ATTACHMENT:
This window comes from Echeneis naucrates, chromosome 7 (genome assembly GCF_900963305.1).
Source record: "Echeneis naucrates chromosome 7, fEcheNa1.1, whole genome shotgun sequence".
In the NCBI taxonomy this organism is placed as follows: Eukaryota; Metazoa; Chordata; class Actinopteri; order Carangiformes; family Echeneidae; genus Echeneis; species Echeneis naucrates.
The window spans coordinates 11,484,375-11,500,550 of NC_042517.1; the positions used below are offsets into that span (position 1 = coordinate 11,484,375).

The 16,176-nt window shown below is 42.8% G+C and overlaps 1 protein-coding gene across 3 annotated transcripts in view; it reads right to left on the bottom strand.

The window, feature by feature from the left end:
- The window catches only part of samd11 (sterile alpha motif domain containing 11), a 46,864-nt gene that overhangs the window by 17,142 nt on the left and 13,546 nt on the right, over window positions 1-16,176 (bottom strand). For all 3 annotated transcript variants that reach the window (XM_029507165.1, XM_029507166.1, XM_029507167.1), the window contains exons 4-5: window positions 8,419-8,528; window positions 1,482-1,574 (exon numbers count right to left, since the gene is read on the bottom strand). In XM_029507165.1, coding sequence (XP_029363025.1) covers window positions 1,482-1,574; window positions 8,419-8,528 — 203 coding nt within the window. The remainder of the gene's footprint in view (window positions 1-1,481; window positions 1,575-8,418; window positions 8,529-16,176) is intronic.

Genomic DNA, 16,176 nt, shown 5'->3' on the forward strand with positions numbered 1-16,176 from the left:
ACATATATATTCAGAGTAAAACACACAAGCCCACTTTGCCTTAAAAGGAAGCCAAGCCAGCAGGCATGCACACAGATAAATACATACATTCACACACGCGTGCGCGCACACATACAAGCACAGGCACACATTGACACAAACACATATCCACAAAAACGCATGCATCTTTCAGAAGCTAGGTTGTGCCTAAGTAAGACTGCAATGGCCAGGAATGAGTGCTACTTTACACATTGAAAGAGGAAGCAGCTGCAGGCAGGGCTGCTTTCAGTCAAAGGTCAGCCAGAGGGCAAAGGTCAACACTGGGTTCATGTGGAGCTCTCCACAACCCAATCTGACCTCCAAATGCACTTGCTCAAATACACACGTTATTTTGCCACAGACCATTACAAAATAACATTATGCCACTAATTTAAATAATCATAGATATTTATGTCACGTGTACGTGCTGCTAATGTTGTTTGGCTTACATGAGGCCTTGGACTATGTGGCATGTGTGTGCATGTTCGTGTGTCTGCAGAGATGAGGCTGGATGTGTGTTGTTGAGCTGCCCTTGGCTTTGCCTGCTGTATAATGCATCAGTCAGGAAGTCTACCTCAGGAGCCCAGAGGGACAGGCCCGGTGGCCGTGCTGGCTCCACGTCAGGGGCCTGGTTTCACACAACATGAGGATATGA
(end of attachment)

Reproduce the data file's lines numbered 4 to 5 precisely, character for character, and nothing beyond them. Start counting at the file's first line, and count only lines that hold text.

The window spans coordinates 11,484,375-11,500,550 of NC_042517.1; the positions used below are offsets into that span (position 1 = coordinate 11,484,375).

The 16,176-nt window shown below is 42.8% G+C and overlaps 1 protein-coding gene across 3 annotated transcripts in view; it reads right to left on the bottom strand.